other way. If you wanted something to drink, you usually had a choice of water,
coffee, or tea that somebody carried in their vehicle. I remember my father
carrying a big Thermos. I do not know why I remember it as silver-colored, but [it
was] a great big silver-colored Thermos full of hot tea. He knew that coffee
made me nauseous, so I had tea. It was black no sugar. Sugar was fattening;
it was no good. All of the things that they are [now] saying are wrong are what
we rode on. It is a miracle we were able to do anything.

And you sat there and waited. If you were lucky and it did not rain and it was a
fairly decent day, [you were] fine. If it was cold and windy, you sat in the car and
waited because there was no shelter. The starter was a guy with a gun. It was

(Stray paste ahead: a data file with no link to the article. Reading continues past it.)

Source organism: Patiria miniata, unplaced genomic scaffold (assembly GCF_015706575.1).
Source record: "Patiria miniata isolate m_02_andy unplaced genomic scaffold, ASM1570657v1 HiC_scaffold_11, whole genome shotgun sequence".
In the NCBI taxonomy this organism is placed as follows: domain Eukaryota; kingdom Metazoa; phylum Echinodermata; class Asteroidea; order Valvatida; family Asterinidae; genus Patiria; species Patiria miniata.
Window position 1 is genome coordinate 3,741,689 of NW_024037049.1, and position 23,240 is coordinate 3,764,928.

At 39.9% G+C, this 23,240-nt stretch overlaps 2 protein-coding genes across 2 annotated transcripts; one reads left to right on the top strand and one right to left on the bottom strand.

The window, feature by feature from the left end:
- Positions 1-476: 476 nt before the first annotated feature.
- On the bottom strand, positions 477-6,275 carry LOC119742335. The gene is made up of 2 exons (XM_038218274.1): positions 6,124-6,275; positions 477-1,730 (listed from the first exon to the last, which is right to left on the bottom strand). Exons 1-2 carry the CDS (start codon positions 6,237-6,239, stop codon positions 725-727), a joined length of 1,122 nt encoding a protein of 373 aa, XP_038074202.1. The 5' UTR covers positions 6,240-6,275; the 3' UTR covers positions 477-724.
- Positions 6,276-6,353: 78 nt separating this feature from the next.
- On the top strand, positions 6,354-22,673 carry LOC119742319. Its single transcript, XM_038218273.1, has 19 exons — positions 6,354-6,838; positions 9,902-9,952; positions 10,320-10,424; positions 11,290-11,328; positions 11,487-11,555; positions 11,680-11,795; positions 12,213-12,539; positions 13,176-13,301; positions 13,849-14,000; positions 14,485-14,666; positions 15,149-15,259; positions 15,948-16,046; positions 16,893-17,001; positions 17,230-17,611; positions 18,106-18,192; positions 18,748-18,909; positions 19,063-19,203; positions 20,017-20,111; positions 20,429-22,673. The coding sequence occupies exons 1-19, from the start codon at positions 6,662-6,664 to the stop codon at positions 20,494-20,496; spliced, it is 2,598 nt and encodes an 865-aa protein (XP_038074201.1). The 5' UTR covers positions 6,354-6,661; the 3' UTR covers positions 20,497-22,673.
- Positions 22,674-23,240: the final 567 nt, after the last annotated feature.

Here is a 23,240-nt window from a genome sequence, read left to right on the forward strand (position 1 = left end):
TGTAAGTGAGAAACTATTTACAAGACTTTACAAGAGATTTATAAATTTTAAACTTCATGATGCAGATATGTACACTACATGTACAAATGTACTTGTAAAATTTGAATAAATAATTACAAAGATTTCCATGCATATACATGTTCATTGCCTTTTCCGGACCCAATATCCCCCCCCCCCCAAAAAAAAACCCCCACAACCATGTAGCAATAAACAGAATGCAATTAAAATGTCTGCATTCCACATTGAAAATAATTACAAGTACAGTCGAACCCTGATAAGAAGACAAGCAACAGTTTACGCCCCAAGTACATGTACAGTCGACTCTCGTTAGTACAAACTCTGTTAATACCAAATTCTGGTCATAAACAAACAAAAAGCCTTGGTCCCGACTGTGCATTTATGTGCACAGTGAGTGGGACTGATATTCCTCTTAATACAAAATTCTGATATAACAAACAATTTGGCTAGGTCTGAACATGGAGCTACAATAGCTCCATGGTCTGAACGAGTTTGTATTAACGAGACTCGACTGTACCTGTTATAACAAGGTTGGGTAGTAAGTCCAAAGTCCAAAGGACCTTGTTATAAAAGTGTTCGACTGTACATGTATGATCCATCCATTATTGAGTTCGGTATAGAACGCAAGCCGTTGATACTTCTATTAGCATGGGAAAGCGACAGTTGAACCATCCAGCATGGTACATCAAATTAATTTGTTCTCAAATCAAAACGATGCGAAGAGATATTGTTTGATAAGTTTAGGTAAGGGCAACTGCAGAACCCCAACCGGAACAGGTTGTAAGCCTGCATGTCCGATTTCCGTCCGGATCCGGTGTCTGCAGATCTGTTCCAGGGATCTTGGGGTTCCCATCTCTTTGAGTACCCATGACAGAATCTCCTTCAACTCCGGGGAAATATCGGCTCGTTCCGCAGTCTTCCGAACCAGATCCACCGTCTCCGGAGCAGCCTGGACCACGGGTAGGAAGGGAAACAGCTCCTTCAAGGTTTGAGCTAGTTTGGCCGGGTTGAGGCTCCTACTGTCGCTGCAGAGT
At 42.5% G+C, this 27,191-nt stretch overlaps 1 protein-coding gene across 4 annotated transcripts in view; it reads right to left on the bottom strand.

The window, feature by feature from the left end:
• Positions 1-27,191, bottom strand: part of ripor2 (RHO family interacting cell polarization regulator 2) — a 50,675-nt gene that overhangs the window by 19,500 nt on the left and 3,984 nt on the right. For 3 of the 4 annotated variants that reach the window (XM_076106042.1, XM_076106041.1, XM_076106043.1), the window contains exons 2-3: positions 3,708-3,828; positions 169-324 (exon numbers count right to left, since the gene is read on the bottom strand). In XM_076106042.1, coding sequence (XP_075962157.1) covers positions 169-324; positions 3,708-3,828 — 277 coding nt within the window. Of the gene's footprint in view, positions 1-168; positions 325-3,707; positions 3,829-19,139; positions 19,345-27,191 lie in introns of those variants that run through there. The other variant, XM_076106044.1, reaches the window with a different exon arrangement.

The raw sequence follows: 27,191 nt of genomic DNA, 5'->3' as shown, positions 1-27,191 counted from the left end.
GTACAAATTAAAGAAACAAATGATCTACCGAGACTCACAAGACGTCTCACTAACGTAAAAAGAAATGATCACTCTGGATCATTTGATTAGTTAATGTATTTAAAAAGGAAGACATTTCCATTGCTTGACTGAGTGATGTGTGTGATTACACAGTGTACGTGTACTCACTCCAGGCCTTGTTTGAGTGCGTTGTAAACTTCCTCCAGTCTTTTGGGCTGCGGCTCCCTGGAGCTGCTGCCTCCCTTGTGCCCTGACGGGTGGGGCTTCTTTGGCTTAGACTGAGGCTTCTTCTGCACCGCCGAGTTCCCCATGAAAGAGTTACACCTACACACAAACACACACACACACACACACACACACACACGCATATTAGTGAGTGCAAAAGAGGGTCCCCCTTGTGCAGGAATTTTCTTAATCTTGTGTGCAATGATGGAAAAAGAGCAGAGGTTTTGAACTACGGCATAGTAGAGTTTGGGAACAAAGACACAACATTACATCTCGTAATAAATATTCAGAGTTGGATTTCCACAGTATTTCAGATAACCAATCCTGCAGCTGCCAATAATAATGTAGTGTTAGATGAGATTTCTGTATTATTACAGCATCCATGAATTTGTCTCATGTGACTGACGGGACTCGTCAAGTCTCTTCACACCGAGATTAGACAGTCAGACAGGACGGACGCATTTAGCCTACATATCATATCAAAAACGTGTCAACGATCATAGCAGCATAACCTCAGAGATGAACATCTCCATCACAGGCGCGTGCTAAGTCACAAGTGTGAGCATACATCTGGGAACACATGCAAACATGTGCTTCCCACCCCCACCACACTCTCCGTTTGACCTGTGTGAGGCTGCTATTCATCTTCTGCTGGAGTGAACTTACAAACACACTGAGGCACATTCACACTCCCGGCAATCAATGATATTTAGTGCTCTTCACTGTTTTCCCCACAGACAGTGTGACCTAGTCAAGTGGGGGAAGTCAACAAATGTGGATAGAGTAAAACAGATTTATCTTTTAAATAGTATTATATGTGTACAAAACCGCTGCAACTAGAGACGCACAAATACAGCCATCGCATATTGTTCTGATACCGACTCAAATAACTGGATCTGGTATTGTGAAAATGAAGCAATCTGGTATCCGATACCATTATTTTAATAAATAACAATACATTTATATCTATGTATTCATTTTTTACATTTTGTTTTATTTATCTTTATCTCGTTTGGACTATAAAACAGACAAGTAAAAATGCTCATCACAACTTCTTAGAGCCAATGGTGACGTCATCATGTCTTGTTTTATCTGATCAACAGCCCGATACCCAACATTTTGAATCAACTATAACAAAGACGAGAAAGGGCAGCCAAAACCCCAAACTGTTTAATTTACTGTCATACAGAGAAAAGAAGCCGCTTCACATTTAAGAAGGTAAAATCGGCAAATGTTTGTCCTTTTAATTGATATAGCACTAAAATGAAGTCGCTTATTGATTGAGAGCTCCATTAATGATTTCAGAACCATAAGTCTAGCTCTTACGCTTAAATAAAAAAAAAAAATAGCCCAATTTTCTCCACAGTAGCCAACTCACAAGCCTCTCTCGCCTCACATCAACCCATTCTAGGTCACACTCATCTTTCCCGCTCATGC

not a gun like they use for starting races now that are not real guns. It would be
a real gun. He would shoot a bullet in the air, and "Hurray!" the race would

There was no ambulance or police protection. The trainers took care of their
own people. If you fell down, they were the ones who came up and brushed you
off and washed you off and put a bandage on if you needed it. And sympathy
was [merely] a word in the dictionary somewhere in the Ss.

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W: What did your father say about pain?

M: [There was] no pain. He was not suffering; how could I have pain?

W: What about the finish line? How would they fix up the finish line?

M: The finish line would be drawn across the road with some paint, and this was the
finish line. The judges were guys sitting on cars and standing on bumpers and
stuff like that to watch to see who won. It was crude.

W: You mentioned you wore the shorts and a jersey and cleats. Was there any
other equipment like gloves or anything?

M: Sometimes you wore gloves; most of the times, you did not. Most of the time,